Recent Submissions

  • Intersecting inequalities in higher education: reaching out to LGBT-identified students on universities marketing communications

    Mogaji, Emmanuel; Farinloye, Temitope; University of Befordshire; Questbury Research Services (2015-12-15)
    The marketisation of higher education has led to increasing emphasis on universities to market themselves to prospective students, competitions among all institutions – not just the very best to attract perspective students. Previous studies has suggested that educational qualifications, geographical mobility and financial considerations affects students choice of Universities and more likely universities will be presenting these information to attract prospective students. This research goes outside these conventional marketing appeal to consider if sexual orientation of students are considered as an advertising appeal and reaching out to prospective LGBT students, after all in the same vein as the Guardian and Times Higher Education Ranking of Universities, Stonewall, a UK charity that works for the equal rights of LGBT people, compiles the ‘Gay by Degree’ ranking of universities in UK, rating how gay-friendly these universities are. Results indicated that unlike disability or race, sexual orientation is seldom considered in University marketing communication, suggesting the need to intersect this inequalities in higher education recruitment.
  • Creative execution of United Kingdom banks’ print advertisement

    Mogaji, Emmanuel; University of Bedfordshire (University of Bedfordshire, 2015-05-14)
    The place of the financial services industry in an economy cannot be over-emphasised, its utilitarian nature has made previous researchers suggest that it demands a different advertising strategy; however, the need to create an effective advertisement in this highly saturated industry cannot be overemphasised. This research aims at developing an understanding of creative strategies adopted by UK Banks’ in their print advertisement. Analysis of 1274 print advertisements in UK newspapers over twelve month period was carried out. The advertisements were analysed on the basis of their size, images used, colour, orientation and number of words used. In terms of the advert size, to create an impression, Full Centre Spread was seldom used whereas small advertisements had the largest share. Images of cartoon characters, celebrities, children, colleagues, couples and customers were frequently used. Cartoons were predominately used by the old LloydsTSB Bank and TSB Bank while Santander used the presence of sport celebrities in their advertisements. HSBC Adverts were predominantly printed in black colour on while First Direct advertisements had white text printed on black background. Natwest adverts are more likely to be in Purple, Lloyds in Green and TSB in Blue, these are their brand colours and are frequently used to reinforce their brand. The creative design, which includes the use of images and colours, has been noted to enhance the attractiveness and memorability of these advertisements which also conveys credibility. The research contributes to the study of advertisement design, providing outcomes relevant to numerous types of stakeholders.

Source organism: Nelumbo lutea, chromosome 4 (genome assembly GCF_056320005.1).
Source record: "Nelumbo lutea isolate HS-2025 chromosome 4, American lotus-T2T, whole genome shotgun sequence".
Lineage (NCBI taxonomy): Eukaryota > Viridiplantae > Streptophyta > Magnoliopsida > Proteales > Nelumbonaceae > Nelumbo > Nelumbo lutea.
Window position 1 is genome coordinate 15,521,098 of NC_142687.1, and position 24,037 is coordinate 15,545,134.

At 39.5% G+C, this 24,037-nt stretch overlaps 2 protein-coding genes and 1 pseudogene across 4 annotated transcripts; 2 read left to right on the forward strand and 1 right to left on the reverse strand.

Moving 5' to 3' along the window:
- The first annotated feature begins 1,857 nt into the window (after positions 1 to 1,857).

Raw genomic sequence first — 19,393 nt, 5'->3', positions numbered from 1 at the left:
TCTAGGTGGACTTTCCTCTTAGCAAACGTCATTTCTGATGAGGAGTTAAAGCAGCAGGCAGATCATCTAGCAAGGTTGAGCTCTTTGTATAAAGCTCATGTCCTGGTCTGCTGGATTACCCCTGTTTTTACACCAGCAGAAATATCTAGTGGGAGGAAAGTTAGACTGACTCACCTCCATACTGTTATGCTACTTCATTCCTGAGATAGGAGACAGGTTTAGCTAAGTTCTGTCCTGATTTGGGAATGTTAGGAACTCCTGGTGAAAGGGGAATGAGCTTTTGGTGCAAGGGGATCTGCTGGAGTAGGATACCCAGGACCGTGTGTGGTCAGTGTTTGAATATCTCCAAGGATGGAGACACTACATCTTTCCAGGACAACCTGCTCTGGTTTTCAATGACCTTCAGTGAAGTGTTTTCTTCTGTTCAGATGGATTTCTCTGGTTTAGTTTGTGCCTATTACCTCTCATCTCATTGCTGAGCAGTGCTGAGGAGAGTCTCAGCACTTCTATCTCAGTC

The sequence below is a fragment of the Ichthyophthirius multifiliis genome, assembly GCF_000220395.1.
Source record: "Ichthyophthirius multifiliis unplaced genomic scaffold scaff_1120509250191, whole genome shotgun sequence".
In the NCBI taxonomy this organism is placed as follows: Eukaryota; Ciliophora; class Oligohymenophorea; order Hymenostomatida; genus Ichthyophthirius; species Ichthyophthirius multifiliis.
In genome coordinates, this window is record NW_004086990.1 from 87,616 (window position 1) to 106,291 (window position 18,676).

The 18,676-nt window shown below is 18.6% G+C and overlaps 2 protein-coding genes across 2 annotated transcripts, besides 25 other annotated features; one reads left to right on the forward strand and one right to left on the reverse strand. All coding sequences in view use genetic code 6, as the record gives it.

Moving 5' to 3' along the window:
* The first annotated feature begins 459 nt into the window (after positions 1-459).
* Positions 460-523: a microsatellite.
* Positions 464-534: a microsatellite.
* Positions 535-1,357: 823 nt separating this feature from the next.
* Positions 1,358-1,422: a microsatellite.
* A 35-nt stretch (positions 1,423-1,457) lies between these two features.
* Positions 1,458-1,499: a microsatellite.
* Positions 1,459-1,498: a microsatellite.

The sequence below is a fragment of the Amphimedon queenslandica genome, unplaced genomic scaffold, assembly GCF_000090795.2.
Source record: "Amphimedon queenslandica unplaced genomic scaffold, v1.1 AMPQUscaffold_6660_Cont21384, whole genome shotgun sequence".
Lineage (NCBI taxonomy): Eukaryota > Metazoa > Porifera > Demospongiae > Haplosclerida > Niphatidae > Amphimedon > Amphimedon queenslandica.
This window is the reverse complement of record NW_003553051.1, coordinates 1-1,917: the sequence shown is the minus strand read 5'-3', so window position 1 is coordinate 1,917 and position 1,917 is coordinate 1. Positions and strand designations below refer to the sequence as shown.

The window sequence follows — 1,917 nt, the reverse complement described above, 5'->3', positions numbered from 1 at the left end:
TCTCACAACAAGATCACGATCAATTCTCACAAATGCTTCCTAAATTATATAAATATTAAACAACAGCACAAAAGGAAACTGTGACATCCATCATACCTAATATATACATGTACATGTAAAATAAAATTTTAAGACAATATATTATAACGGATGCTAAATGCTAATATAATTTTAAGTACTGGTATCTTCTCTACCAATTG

• Rich descriptions: evoking informant self-reflexivity in marketing and consumer research

    Takhar, Amandeep; Chitakunye, Pepukayi (Taylor & Francis, 2012-07)